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I've got a library in use that is used for management functions. For a specific type of device, there's a situation that I'll want to run an interactive query that interacts with the terminal to ask a question of a user, get a response, use that to figure out a value, and continue on. Thus, in the few interactive scripts that this would be needed, the script does on the instantiated object:

### Save value to hash to be used in later decisions
if ($obj->can('value_prompter') {
  $stash{value} = $obj->value_prompter->();
}

Where the object's value_prompter method is a closure like (simplified, not actual code):

sub value_prompter {
  my $self = shift;

  return sub {
    use My::Prompt;
    my $entries = $self->valid_values;
    my $selection = My::Prompt->new(validate_against => $entries)->prompt_user();
    return $self->coerce_value( type => 'value', value => $selection);
  }
}

The problem, though, is that the Prompt object inits a Term::Readline during instantiation, and uses it to manage reading/writing from STDIN/STDOUT to ask the question, get the answer, validate it, etc. This is run at instantiation even when there's no tty such as when the library is used when something runs from cron and there's no tty to inherit.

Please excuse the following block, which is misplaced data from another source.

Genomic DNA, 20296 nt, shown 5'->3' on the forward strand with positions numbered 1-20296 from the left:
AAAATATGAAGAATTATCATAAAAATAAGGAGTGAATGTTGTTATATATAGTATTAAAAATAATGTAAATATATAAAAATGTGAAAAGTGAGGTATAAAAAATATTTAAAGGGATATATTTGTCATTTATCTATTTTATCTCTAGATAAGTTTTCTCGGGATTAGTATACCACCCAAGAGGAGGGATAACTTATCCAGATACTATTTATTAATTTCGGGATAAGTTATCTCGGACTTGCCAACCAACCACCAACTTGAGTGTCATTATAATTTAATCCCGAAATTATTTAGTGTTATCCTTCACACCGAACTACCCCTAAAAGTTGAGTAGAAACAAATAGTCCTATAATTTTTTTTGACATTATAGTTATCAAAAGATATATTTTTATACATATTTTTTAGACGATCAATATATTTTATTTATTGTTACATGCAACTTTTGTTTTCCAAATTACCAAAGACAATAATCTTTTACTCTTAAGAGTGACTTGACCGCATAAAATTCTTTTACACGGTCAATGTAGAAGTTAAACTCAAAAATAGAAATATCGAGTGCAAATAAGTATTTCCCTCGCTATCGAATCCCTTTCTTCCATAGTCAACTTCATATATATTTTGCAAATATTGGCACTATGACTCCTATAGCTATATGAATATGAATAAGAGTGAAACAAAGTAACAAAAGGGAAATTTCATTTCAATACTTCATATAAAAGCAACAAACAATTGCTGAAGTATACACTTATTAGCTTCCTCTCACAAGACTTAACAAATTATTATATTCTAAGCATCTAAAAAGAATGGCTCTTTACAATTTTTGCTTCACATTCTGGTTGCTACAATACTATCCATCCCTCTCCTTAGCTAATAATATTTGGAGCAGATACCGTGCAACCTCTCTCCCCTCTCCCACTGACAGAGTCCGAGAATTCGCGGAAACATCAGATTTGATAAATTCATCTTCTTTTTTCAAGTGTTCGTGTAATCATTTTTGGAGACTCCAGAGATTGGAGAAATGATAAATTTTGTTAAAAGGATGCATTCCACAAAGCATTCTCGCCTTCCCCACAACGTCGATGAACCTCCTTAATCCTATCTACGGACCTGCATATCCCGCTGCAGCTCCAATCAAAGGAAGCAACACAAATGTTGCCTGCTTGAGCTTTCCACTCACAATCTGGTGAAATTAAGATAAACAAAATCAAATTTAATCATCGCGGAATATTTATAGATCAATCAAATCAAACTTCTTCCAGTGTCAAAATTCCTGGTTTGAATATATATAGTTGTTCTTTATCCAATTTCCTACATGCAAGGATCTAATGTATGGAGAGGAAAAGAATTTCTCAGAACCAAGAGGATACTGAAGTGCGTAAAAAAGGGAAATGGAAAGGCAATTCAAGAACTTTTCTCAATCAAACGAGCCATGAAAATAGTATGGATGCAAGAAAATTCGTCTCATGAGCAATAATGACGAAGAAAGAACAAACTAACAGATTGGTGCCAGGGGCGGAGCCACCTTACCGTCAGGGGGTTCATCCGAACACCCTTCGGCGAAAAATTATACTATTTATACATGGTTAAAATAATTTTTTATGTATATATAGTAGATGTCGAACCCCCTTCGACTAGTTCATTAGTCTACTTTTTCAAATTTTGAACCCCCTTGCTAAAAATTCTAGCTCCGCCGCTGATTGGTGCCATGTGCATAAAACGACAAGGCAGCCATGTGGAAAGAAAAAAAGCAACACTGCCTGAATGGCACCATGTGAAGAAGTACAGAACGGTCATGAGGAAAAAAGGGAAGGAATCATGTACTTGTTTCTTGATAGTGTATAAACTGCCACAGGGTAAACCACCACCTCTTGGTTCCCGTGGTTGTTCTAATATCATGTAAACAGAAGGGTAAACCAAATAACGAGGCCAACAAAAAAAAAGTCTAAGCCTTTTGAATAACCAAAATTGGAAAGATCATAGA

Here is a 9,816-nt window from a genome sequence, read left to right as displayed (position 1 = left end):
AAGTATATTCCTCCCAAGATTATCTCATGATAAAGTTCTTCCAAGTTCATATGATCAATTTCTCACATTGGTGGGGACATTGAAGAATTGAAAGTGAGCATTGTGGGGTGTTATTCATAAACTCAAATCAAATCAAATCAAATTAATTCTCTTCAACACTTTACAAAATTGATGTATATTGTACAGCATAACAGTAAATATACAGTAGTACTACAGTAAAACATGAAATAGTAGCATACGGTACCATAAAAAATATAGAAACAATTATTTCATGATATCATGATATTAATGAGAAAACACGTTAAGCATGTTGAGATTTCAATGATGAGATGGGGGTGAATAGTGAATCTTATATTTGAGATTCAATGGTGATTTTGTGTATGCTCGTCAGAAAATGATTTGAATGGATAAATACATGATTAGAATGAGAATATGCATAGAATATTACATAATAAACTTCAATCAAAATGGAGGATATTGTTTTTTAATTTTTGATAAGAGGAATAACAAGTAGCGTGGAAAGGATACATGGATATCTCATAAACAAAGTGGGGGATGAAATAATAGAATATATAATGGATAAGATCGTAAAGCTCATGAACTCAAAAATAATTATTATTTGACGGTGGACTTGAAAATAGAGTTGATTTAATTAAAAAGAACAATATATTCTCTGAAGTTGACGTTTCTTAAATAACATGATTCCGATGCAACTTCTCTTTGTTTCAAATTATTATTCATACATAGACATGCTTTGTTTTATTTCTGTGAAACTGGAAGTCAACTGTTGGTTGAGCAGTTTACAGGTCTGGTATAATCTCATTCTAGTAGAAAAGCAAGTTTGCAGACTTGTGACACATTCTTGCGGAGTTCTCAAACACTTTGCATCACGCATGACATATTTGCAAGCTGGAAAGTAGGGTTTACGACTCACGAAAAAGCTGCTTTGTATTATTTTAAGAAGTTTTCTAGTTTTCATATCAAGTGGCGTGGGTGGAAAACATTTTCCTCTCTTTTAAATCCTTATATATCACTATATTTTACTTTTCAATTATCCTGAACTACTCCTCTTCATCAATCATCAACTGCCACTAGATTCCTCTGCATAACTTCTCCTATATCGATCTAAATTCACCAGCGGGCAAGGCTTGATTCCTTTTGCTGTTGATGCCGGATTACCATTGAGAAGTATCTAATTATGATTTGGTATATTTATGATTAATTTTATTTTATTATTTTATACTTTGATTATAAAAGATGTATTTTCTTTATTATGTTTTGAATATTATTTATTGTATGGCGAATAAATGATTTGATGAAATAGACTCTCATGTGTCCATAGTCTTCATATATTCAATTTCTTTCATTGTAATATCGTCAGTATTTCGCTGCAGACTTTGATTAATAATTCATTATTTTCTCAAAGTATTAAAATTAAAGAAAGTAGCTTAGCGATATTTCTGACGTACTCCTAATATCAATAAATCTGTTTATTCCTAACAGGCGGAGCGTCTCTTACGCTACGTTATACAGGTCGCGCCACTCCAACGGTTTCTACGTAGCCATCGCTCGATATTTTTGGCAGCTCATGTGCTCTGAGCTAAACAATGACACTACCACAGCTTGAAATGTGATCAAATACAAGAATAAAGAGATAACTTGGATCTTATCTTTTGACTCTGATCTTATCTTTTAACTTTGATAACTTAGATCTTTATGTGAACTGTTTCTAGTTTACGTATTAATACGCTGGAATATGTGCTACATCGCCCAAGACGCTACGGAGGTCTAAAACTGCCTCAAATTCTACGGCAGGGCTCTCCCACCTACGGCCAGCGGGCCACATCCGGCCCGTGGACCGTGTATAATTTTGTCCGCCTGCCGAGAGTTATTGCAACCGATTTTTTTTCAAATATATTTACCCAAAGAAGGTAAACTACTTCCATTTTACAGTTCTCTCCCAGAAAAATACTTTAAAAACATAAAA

Does anyone have any recommendations for working around this? Do I make the coderef with an eval so that it gets compiled when called rather than during the instantiation of the object itself? Is there a way to dummy up a tty around this coderef so that Term::Readline doesn't except and die with a 'Cannot open /dev/tty for read' when the coderef is compiled? Convert the closure over into a method so it doesn't compile until it's run and just call it with a $stash{value} = $obj->value_prompter()?

share|improve this question
    
-t STDIN indicates whether you are running interactively, i.e., where STDIN is a proper terminal. –  mob Feb 14 '13 at 22:12
    
Yeah, I know. But I never actually call the subroutine that returns the coderef with the closed over reference to self, so it's actually happening at instantiation of the object. I'm at a loss how to prevent Term::Readline->new from being called. –  Oesor Feb 15 '13 at 1:36

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